I just finished reading Peter Schafer's new book, Jesus in the Talmud. Previous discussions on this theme have revolved around whether or not the rare appearances of Jesus in Rabbinic literature can contribute to our understanding of the "historical Jesus." Notable in this respect is the highly erudite and ultimately fruitless study by Johann Maier entitled, Jesus von Nazareth in der talmudischen Ueberlieferung. Schaefer seeks to move beyond such questions and discuss why Jesus is portrayed the way he is in the Talmud (basically, and to no one's surprise, in a very negative light). His thesis is that the Talmud's occasional discussions of Jesus--when Jesus usually is NOT the primary topic under discussion, but is merely used as an example for another point--provides a "devastating counternarrative" to the gospels. "Counternarrative," by the way, is Schaefer's favorite word in this book. To demonstrate this, he engages in close readings of all the relevant passages (the proverbial drop in the yam ha-Talmud), divided in terms of theme of Jesus' lifecycle (birth and family, growth and maturity, as a disciple, as a teacher, Jesus' magical powers, execution, Jesus' disciples, and Jesus' afterlife in hell). Throughout, he makes insightful observations, tracking down the context of the verses quoted by the rabbis to demonstrate often very clever polemics in the war of verses. At the same time, sometimes one feels that his claims are not necessarily wrong, just a bit exaggerated--how, for example, can a few really short passages in the entire rabbinic corpus be a "devastating counternarrative." Devastating to whom? Sometimes his close readings are very tenuous, but he admits as much himself. But the final chapter is where he makes his most important observations. He notes, for example, that most of the evidence and the most vociferous "counternarrative" (I would have used the word polemic) comes from Babylonian sources and not Palestinian sources. The Palestinian sources that do discuss Jesus focus upon his magical abilities or the magical power inherent in his name. In contrast, the Babylonian sources portray Jesus as a wayward disciple, a heretic, an idolator, who was the sexually immoral bastard son of an equally sexually improper mother. He is also portrayed here as suffering in hell, sitting in boiling excrement. Schaefer relates this to the historical situation of Jews living in Palestine after the rise of Constantine and the ever-increasing power of one branch of Christianity that become more and more oppressive to Jews living in the Roman Empire; thus, it would have been dangerous for them to be critical of Jesus himself. In Persia, however, in the century after Constantine came to power, Persia' number one enemy, the Romans, became identified with Christianity. Judaism and Christianity had been tolerated (or not tolerated) to roughly an equal extent, but, in such an environment, opposition to Christianity would not have only been tolerated, but probably encouraged. His second, equally interesting observation, is that these passages, especially when going back in looking up the context of verses cited, show familiarity with parts of all four canonical gospels, but a heightened familiarity with John, the most anti-Jewish gospel. This is why he uses the word, "counternarrative," because the Talmudic passages invert the claims made in the gospels, often alluding to specific details, such as the date of Jesus' crucifixion (preferring John here), mocking parthenogenesis, and even pouncing upon tensions within the gospel texts themselves. He postulates that they probably gained familiarity through either Tatian's diatesseron (a harmonization of the gospels that shows a preference for John) or the Peshitta, both being Syriac documents.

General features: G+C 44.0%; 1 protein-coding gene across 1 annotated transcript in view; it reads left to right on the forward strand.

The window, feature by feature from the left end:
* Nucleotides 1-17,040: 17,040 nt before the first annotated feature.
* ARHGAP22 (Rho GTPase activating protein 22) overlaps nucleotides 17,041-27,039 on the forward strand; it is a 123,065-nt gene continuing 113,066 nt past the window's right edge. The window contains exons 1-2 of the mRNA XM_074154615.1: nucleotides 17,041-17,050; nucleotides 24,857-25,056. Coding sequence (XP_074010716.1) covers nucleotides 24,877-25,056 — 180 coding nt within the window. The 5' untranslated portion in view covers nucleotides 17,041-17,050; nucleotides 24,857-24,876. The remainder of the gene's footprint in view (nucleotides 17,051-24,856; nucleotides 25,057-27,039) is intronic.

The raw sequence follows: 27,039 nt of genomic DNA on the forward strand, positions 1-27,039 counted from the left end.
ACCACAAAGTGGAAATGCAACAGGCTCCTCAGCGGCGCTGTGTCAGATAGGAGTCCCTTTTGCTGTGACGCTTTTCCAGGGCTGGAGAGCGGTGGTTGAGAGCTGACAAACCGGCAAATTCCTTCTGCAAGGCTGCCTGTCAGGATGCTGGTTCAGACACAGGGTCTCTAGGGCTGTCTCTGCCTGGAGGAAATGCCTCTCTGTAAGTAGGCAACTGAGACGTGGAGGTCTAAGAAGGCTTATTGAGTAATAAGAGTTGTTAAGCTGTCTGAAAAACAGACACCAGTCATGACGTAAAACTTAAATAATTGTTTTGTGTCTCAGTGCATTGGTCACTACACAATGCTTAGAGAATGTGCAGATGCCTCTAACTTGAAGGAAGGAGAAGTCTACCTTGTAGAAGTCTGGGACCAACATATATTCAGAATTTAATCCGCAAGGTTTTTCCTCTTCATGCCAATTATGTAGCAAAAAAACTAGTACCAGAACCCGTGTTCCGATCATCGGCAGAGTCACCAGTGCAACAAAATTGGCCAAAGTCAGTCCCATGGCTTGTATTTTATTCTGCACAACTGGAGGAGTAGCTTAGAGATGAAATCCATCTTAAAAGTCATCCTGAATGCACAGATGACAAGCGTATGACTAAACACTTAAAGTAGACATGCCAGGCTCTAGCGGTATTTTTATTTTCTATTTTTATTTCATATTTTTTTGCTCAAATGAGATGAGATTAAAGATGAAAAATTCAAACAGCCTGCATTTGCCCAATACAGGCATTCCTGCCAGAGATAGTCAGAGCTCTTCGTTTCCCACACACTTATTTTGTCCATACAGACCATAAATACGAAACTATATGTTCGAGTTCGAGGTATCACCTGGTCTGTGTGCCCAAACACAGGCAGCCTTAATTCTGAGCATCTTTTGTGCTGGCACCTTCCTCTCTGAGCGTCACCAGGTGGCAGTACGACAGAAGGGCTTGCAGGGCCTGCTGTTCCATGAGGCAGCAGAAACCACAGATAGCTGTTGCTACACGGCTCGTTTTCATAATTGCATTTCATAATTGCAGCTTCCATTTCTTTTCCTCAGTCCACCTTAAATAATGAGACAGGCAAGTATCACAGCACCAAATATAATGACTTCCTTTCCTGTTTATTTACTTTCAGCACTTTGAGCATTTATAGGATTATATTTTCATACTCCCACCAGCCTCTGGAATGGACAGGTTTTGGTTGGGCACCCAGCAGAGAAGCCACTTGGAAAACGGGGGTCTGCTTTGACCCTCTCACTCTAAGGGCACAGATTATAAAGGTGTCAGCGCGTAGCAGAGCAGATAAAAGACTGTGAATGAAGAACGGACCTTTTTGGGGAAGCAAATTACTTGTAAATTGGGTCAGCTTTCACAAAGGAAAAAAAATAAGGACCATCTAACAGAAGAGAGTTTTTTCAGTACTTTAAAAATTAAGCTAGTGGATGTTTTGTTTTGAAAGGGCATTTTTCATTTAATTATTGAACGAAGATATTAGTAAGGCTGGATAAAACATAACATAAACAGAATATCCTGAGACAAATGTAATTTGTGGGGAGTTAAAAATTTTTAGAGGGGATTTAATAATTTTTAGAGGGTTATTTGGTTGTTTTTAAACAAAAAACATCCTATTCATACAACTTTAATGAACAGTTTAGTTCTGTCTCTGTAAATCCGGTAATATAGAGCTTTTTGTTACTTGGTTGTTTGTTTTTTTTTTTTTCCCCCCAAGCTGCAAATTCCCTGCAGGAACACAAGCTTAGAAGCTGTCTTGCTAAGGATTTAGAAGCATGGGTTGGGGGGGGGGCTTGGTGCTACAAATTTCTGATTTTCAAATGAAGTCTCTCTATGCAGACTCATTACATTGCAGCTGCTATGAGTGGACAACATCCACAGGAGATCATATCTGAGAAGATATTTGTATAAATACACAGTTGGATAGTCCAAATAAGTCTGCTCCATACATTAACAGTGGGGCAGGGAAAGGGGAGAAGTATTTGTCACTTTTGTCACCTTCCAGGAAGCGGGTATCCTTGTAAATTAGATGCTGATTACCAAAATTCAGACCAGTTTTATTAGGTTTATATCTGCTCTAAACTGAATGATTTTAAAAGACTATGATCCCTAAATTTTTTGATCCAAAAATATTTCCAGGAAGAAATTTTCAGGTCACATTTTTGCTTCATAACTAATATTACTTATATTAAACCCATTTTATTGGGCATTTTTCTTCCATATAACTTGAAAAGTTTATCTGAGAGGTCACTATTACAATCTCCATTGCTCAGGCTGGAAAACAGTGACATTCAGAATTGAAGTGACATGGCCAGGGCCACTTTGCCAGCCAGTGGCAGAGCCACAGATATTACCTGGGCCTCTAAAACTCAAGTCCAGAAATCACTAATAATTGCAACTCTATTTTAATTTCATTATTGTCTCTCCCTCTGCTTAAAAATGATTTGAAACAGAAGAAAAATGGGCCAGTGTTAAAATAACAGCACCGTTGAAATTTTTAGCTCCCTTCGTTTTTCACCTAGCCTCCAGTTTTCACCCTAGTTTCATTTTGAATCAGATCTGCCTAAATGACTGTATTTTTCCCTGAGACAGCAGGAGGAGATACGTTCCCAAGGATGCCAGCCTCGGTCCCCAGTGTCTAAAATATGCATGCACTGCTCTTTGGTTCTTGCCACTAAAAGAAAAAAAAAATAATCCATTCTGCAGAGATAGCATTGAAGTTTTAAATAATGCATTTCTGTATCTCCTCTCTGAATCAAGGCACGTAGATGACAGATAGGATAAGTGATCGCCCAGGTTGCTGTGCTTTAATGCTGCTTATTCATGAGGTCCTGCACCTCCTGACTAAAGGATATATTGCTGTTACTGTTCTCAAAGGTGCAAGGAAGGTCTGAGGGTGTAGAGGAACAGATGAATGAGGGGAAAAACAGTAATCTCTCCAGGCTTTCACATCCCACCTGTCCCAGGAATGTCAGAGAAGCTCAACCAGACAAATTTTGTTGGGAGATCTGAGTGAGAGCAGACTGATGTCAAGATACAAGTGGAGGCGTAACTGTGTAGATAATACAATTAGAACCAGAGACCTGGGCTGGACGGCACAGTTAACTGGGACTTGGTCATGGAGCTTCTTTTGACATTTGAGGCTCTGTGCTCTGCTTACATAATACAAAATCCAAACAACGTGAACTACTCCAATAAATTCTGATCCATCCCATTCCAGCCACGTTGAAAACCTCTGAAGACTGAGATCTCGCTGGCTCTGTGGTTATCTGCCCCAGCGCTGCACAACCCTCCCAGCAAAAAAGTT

Schaefer does a good job of taking the conversation beyond the sterile question of whether or not this or that passage contributes to an understanding of the historical Jesus. And while he puts things into context, and presents a clever inversion of gospel events, I am still left waiting for the next step--addressing the purpose of these few scraps of "counternarrative." For example, in b. Sanh 43a, which discusses Jesus' execution, it says that Jesus was close to the government (malckut). In his analysis of gospel narrative and talmudic counternarrative, this must be commenting on something in the gospels. He suggests the reluctance of Pilate to execute Jesus as suggesting that Jesus was close to the government. I find this unsatisfying, especially when reading back from his last chapter. If these texts were written or at least incorporated into the Bavli in a post-Constantinian period, then they probably reflect that context in some ways. Saying that Jesus was close to the goverment at this time period probably reflects the role Christianity was beginning to play in the Roman Empire, becoming not only tolerated, but primary, and then oppressively dominant (it was close to the Malchut). This gets me back to an earlier question--to whom is this devastating? To whom is this addressed? Perhaps it is addressed to Christians (especially Jewish Christians) living in Persia, saying that their leader was nothing better than a heretic and idolater that led people astray, now suffering in hell, and their fate would be the same if they did not repent. On the other hand, the stories about Jesus as a wayward disciple and a bad teacher seem to be directed inward (as polemics often are) at people within the rabbinic movement. He is the extreme negative exemplar of what can happen if you do not behave correctly, if you challenge rabbinic authority (this is where the discussion of magic is prominent), or if you do not forgive your students' behavior (one story is that Jesus wanted to repent of a minor infraction, but his rabbinic teacher would not let him, and THAT is what led him to idolatry). Schaefer, to be fair, does occasionally bring this up, but I wonder if oftentimes monitoring insiders' actions is not just as an important aspect of these "counternarratives" as the clever literary exercise that Schaefer lays out.